Changing climates of conflict: A social network experiment in 56 schools

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Citation: Elizabeth Paluck, Hana Sheperd, Peter Aronow (2015) Changing climates of conflict: A social network experiment in 56 schools. Proceedings of the National Academy of Sciences (RSS)
DOI (original publisher): 10.7910/DVN/29199
Semantic Scholar (metadata): 10.7910/DVN/29199
Sci-Hub (fulltext): 10.7910/DVN/29199
Internet Archive Scholar (search for fulltext): Changing climates of conflict: A social network experiment in 56 schools
Tagged: Sociology (RSS) Social Influence (RSS), Social Norms (RSS), Bullying (RSS), Adolescents (RSS), Social Psychology (RSS)


It has been proposed that humans base their behavior on perceived social norms in the communities that they are situated in. Paluck et. al evaluate this theory by developing an experiment on conflict reduction in New Jersey schools. They find that when students encourage conflict-reducing behavior among their online social networks, there is a reduction of disciplinary reports by 30% over 1 year.


Several approaches have been proposed for reducing negative behavior and/or encouraging positive behavior across a community. However, much of the debate has been on a theoretical level rather than a practical level. As such, it is not clear what approaches should be used in real-world situations.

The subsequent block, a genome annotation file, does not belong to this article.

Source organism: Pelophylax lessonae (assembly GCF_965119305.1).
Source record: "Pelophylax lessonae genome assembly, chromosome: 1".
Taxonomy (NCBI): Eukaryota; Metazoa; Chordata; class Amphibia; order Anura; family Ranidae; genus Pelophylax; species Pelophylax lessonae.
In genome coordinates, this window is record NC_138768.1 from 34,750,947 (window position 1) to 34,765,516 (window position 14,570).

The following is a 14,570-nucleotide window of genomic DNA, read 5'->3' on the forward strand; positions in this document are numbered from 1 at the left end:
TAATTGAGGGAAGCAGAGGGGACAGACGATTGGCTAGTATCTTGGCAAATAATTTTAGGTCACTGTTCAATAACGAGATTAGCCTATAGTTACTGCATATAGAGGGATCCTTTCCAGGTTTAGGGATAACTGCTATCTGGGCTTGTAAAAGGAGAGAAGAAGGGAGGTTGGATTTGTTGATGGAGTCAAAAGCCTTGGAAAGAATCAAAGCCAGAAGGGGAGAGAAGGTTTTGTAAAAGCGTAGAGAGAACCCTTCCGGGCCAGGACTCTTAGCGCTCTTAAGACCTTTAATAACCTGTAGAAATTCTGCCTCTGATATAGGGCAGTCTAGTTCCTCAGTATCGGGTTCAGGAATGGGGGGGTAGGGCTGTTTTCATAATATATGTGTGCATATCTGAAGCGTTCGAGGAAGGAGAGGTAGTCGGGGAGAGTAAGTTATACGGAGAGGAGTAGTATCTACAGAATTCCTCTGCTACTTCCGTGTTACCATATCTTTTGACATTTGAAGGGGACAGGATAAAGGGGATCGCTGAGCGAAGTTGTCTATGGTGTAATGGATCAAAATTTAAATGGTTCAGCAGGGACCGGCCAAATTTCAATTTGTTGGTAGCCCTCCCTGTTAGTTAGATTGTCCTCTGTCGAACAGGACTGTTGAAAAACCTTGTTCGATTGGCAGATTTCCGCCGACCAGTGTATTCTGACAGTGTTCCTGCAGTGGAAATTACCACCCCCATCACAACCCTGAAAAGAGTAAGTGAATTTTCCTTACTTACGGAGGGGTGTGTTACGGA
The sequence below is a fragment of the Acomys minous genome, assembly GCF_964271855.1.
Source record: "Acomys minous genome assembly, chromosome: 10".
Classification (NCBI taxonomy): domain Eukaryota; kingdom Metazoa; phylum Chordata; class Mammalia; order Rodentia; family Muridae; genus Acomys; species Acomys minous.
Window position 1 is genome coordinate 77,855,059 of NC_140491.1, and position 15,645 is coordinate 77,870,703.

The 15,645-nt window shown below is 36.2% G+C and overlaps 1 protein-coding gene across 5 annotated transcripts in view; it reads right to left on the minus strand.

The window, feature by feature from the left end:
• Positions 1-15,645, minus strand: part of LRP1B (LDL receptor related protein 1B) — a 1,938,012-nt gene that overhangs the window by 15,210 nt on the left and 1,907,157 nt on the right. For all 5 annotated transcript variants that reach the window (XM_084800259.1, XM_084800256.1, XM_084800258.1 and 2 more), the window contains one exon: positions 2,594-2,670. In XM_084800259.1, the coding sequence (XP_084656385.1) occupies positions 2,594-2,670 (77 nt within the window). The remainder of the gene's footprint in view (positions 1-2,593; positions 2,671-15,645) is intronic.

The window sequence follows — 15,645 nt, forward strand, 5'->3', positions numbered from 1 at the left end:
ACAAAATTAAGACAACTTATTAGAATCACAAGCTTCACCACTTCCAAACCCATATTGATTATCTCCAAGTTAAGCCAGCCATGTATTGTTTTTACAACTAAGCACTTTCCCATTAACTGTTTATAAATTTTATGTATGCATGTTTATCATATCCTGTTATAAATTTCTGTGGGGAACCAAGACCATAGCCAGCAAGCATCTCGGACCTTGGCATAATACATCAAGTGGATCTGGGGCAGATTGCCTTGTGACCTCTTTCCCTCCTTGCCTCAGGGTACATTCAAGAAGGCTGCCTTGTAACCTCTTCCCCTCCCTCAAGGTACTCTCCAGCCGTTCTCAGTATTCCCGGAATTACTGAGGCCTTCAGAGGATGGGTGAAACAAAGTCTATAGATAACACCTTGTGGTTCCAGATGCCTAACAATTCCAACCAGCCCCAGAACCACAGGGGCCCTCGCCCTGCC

To determine how community-wide behavior can be altered in the real world, Paluck designed an experiment for reducing conflict among students in New Jersey schools. Her experiment incorporates three popular theories:

  1. Developing behavioral interventions that are targeted towards an individual's psychology
  2. Scaling up behavioral interventions with regulation or community-level persuasion
  3. Altering behavior through peer influence


28 of 56 New Jersey schools were randomly selected to receive the intervention. Within these schools, a group of students were randomly selected that represented 15% of the school's population, and half of these students were selected to participate in the experiment. These students would go to optional weekly meetings to develop strategies for conflict reduction with the assistance of a trained researcher. The students would then encourage their peers via social media to adopt these behaviors.


On average, the intervention reduced the number of disciplinary reports by 30%. Furthermore, students that were identified among their peers as "social referents" had an even greater effect on encouraging conflict-reducing behaviors. When 20% of the students that received the intervention in a given school were identified as social referents, the school experienced a 60% reduction in disciplinary reports. Lastly, when social referents received the intervention, other students were less likely to believe that conflict is a normal thing. These results show that social referents are best equipped to spread conflict-reducing behaviors across a community through peer influence.

Notable References

Paluck EL, Shepherd H (2012) The salience of social referents: A field experiment on collective norms and harassment behavior in a school social network. J Pers Soc Psychol 103(6):899–915.

Ennett ST, Tobler NS, Ringwalt CL, Flewelling RL (1994) How effective is drug abuse resistance education? A meta-analysis of Project DARE outcome evaluations. Am J Public Health 84(9):1394–1401.

Theoretical and Practical Relevance

The findings of this paper have practical implications for fighting bullying in schools. Instead of drafting top-down policies to reduce bullying on a community level, students should instead be encouraged on an individual level to speak out against conflict. By doing so, students will adjust their behaviors based on perceived social norms.